I realize it's probably a mistake, I'd just rather not be on the record saying the exact opposite of what I believe, you know?

    Anyway, I think everyone here can agree on a few things:

    1. Pre-war culture has always referenced a 1940s and 50s aesthetic since the very first Fallout game

    2. The Fallout universe does not take place after a war that occurred during the 1950s but rather the 2077 that people in the 1950s would have imagined

    3. Post-war culture in Fallout is both allowed and expected to branch out into other styles

    What exactly are we arguing about again?
     
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  13. nkchan16

    nkchan16 It Wandered In From the Wastes

    Jul 27, 2016
    1. Nope. That's the illusion you get if you played Beth's Fallouts first perhaps.
    2. Only partially.

    The design is only partially influenced by the "sci-fi" of the 50's, not the 50's itself. Yet, there's a huge amount of stuff just from Mad Max (characters, guns, armor etc.), ruins and buildings are quite literally gothic mixed with cyberpunk etc. and none of it was in the sci-fi of the 50's.

    What I mean by all that is the first two Fallout games did not have a "50's feel" to them, while Bethesda made Fallouts, including FNV, did. That 50's feel is especially apparent in FO4.
     
    Last edited: Mar 17, 2018
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  14. TerminallyChill

    TerminallyChill Be excellent to each other.

    Feb 16, 2018
    Forget Bethesda even existed for a second. How do you explain the intro to the original Fallout and Tim Cain saying that Forbidden Planet was the visual touchstone for the game's style?
     
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  15. President_Peaches

    President_Peaches First time out of the vault

    Mar 4, 2018
    The pre-war world is not exactly as they imagined the future to be in the 50's. Utopian sci-fi of the time usually imagined that technology would bring world peace and prosperity (with any questions of social inequality quietly ignored). Pretty much the exact opposite of the Fallout world.
     
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  16. nkchan16

    nkchan16 It Wandered In From the Wastes

    Jul 27, 2016
    Explain which part? Most of it is pretty generic.
    Don't know if he actually said that, but that's clearly not the case.
     
  17. Gizmojunk

    Gizmojunk Vault Fossil

    Nov 26, 2007
    Last edited: Mar 17, 2018
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  18. TerminallyChill

    TerminallyChill Be excellent to each other.

    Feb 16, 2018
    Yeah, I see what you're getting at. I could be totally wrong, but I always thought it was implied things were utopian before the resources started running out on Earth.

    The cartoon rocket ship, the vintage advertisements, the 50s style car, the 40s song, the retro TV... I mean if you really pay attention to the part where it zooms out and shows the city, everything looks remarkably similar to Fallout 3. Which is why to this day I still don't understand why people choose to criticize the game for its art direction when there are so many things Bethesda actually got wrong.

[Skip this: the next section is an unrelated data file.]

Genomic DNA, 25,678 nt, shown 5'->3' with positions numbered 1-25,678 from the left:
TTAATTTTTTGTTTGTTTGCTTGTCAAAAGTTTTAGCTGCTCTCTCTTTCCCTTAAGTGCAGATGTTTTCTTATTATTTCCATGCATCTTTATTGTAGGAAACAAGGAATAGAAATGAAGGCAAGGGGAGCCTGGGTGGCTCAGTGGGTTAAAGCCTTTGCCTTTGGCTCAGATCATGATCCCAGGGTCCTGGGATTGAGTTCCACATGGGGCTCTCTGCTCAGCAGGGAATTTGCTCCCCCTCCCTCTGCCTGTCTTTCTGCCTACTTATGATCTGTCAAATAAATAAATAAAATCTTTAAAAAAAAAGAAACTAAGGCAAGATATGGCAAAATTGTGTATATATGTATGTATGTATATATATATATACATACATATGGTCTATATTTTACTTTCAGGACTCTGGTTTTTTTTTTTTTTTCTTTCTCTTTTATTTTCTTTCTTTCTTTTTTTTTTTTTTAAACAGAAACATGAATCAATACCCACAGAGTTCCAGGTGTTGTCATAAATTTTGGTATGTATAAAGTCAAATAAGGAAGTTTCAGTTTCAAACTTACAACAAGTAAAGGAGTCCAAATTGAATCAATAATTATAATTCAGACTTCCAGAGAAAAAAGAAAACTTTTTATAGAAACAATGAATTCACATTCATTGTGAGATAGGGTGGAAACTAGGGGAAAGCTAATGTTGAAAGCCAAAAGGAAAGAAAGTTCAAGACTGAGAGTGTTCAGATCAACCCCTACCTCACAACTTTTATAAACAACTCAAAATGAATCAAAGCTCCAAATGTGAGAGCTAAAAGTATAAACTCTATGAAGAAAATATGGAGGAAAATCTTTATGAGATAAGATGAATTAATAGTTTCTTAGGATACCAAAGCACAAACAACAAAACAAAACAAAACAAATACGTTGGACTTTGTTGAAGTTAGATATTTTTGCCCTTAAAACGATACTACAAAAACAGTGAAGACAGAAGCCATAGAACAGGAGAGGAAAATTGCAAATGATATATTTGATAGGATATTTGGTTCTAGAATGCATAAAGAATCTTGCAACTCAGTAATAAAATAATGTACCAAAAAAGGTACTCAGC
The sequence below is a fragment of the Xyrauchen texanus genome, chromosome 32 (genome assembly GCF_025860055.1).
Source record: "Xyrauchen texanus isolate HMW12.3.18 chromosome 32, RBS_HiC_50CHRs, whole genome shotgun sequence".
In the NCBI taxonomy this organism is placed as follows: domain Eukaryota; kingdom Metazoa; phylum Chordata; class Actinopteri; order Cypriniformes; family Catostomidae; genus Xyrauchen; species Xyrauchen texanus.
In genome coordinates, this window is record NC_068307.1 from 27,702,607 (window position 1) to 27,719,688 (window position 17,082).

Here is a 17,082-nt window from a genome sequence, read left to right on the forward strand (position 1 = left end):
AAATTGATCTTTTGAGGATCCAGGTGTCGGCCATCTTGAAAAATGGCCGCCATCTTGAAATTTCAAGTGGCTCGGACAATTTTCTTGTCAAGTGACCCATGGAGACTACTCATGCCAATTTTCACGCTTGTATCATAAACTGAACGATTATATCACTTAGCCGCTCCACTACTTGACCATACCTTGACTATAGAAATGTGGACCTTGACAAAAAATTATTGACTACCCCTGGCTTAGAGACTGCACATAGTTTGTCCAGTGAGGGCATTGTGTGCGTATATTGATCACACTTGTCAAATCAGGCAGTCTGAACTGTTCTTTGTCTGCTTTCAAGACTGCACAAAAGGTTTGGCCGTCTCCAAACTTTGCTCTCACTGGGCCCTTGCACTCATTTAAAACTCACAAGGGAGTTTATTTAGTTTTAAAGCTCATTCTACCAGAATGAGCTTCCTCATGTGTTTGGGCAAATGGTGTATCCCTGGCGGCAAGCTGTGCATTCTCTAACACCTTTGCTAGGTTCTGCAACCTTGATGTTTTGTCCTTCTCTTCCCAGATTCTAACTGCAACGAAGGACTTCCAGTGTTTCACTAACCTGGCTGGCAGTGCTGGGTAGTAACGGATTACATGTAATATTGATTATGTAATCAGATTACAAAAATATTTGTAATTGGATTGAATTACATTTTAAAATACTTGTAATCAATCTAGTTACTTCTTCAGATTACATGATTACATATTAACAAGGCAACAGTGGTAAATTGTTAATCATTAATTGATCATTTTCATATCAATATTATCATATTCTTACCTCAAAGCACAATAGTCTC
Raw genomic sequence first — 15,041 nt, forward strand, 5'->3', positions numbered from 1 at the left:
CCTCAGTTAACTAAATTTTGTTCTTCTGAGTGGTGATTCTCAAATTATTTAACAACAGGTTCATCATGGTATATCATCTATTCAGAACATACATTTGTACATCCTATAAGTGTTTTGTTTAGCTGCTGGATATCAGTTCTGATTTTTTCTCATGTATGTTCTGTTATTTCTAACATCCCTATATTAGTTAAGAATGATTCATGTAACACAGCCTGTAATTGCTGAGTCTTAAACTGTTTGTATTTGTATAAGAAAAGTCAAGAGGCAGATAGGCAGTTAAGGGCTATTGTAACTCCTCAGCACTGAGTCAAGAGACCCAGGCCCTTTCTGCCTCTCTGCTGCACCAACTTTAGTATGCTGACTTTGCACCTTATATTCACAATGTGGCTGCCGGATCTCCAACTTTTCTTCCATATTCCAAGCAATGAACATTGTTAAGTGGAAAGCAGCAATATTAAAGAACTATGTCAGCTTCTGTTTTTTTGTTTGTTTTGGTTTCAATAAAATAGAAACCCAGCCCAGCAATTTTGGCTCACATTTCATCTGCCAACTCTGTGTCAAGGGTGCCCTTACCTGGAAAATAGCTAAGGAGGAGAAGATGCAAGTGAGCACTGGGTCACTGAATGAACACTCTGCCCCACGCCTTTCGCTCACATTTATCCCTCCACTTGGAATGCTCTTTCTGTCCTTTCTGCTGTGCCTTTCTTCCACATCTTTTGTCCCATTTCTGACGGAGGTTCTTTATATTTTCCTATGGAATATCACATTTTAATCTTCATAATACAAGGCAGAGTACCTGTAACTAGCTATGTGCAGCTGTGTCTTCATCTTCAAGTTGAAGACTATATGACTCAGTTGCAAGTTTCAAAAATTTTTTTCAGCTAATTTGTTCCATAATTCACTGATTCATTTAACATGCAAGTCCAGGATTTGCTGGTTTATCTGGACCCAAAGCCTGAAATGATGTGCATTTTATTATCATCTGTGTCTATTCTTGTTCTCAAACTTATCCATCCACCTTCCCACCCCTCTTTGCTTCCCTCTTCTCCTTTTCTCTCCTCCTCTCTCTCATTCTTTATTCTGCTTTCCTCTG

Listen, I have no problem disagreeing on things, but once you start implying that I'm making shit up, I'm going to lose my patience and drop the conversation. I posted a video called 'Fallout Classic Revisted' earlier in this thread where at around 10:09 Tim Cain says these exact words:

    "We wanted to see Forbidden Planet style ray guns, if we did ray guns at all, um, and we, we often went back to this movie as a visual touchstone."
     
  19. nkchan16

    nkchan16 It Wandered In From the Wastes

    Jul 27, 2016
    Some of those things (not the song though) are the retro-futuristic design choices we've been talking about but when you take them literally and think "oh, the prewar world looked like the 50's" then what do you make of those soldiers with power armor?

    And what's that supposed to mean?! It's just a city in ruins.

    Cain simply talks about the style of ray guns, not the overall style of the game. Mind you, Forbidden Planet is a sci-fi that doesn't take place in the 50's.
     
    Last edited: Mar 17, 2018
  20. TerminallyChill

    TerminallyChill Be excellent to each other.

    Feb 16, 2018
    I never said once said the pre-war world looked like the 50s, I said it looked like the future people in the 50s had imagined. I'm not exactly sure why you think soldiers in power armor and a 50s futurist world are mutually exclusive things, either. You also admit that the song does not support your position, yet for some reason you continue to make a case for it.

    I was using that to refer to the animated part of the introduction with the song, the TV, and slow zoom in order to differentiate it from the narrated slides. My fault, I should have been clearer.

    If you take that quote out of context, yes. Again, my fault. I seem to have underestimated your desire to be pedantic in this discussion. If you actually watched the video, you'd hear him talk about how Forbidden Planet was especially liked by art director Leonard Boyarsky and that they frequently used the movie to explain what Fallout was about to new people joining the team. But I guess that was expecting too much from you.

    In summary, you should probably get a job as a lawyer. You've exhausted me to the point where I now feel like a broken record in this thread. Over a video game. I'll let you have the last word so you can feel like you won, but don't expect me to argue with you anymore. Believe what you want to believe, and I will do the same.